We helped a member to get their money back after they were forced to pay a hefty call-out charge to fix the problem…
A Which? Legal member had a garage roller door installed in February 2014, which cost them £1,341.50.
After a series of major breakdowns the door eventually jammed completely, due to a seizure of the emergency brake bearing.
The trader refused to repair it unless a call-out charge of £192 (including £60 for a replacement part) was paid, as it wasn’t covered under warranty.
The member was forced to pay to make the garage door operable again, and at this point they contacted Which? Legal for advice.
After requesting their money back from the company, the dispute ultimately escalated to the small claims court.
The company refused mediation, but eventually acquiesced to his claim and paid him £500, thereby settling the matter shortly before the scheduled hearing date.
We advised the member on their rights under the Supply of Goods and Services Act 1982.
Under this Act, the garage door should have been reasonably durable. As this wasn’t the case, we explained that the company shouldn’t have forced them to pay for the repair.
We later advised on how to escalate this matter to court, and gave practical tips on trying to settle the dispute. On our advice, the member got an independent expert to examine the door.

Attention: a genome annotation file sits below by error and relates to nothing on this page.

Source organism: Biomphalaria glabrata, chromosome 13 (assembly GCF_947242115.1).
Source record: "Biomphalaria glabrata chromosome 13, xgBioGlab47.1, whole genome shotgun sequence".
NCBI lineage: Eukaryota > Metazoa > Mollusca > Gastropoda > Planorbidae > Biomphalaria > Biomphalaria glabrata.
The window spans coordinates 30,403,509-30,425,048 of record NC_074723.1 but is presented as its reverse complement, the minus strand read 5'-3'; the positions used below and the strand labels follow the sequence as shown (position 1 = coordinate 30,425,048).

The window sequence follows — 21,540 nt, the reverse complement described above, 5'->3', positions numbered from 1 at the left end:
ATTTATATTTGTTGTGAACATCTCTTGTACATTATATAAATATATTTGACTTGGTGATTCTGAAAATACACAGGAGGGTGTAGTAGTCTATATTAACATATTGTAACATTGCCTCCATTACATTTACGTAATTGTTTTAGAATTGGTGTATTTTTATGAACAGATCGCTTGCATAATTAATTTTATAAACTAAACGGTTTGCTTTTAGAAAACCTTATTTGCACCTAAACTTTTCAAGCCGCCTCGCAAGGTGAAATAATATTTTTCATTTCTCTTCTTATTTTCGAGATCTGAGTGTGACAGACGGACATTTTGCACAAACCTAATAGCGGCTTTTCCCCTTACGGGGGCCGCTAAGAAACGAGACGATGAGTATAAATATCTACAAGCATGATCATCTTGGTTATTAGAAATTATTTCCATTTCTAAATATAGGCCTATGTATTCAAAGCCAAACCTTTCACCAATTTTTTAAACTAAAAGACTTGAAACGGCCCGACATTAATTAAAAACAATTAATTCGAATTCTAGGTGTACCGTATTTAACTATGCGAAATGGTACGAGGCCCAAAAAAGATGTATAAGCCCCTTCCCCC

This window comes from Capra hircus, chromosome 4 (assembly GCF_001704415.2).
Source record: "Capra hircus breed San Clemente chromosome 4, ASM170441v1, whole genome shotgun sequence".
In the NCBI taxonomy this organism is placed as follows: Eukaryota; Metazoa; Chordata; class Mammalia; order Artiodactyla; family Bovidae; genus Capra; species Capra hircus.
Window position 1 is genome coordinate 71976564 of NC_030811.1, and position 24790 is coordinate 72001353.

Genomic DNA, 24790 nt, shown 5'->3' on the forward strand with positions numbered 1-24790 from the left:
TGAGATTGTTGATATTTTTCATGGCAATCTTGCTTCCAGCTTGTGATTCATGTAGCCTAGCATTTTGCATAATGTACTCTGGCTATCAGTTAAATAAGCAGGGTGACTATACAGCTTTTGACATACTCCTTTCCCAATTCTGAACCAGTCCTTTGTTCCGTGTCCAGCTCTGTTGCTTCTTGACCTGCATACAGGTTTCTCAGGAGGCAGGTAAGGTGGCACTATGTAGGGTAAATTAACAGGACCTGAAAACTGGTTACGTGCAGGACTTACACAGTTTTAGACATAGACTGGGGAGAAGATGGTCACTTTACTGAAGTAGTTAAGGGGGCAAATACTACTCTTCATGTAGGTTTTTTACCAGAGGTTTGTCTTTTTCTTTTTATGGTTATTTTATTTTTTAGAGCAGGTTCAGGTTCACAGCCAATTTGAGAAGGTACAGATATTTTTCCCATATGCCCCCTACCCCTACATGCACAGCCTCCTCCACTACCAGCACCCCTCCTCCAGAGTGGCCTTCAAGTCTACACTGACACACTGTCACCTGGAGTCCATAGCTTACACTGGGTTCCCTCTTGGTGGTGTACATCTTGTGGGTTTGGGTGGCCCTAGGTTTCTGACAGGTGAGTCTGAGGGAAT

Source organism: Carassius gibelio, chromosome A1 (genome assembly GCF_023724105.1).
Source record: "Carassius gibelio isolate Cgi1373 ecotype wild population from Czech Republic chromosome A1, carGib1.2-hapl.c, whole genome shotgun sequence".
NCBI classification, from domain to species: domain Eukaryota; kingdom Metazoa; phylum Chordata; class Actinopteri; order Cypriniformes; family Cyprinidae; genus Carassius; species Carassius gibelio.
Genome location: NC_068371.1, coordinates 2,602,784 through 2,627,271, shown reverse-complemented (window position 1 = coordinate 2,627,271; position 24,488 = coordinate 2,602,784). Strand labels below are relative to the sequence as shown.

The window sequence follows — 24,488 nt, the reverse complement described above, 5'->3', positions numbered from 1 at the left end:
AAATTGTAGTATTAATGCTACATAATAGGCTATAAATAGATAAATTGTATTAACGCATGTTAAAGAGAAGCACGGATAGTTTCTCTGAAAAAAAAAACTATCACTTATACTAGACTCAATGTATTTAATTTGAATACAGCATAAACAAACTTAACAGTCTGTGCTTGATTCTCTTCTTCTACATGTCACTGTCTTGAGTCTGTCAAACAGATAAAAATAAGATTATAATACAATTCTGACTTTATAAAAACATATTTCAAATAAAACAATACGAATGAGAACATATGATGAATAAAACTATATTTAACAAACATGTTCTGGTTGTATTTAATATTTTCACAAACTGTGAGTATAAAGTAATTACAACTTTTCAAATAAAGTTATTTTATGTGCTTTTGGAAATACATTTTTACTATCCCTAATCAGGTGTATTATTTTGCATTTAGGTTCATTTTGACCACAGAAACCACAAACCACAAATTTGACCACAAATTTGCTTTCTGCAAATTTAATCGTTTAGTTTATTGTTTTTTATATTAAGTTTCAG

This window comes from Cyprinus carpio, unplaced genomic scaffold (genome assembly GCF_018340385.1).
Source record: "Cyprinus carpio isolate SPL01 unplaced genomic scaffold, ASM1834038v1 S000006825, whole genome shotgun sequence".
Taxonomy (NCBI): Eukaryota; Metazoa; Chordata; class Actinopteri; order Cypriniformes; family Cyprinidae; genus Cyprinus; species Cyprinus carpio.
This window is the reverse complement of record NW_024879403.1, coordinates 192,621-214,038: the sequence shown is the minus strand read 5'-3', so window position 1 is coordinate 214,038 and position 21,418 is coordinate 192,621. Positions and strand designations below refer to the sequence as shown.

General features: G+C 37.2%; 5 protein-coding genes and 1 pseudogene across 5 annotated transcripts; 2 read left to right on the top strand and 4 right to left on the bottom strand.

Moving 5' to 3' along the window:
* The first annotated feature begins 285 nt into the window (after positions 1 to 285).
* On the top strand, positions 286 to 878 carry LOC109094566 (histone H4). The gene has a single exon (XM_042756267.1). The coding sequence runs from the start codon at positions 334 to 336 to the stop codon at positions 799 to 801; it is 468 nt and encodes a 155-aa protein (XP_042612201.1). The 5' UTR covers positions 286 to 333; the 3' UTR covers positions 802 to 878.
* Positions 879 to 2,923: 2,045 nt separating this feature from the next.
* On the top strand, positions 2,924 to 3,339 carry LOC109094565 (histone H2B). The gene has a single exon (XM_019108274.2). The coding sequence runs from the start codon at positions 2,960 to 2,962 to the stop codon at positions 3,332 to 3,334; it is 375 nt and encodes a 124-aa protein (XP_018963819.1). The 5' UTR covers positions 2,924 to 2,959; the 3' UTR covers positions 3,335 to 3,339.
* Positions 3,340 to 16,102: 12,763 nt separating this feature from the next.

They confirmed that it shouldn’t have needed the maintenance that he was charged for, which added support in favour of his case.
The Supply of Goods and Services Act 1982 applies to contracts that supplied and installed goods bought before 1 October 2015.
This law states that goods should be of satisfactory quality, ie they meet the standards a person would expect.
If the goods fall below this standard, the trader must attempt to remedy the failure and bear all necessary costs.
This meant that the member had a claim for the financial losses they were forced to incur to fix the issue. As the matter was settled, he contacted the court and cancelled the hearing.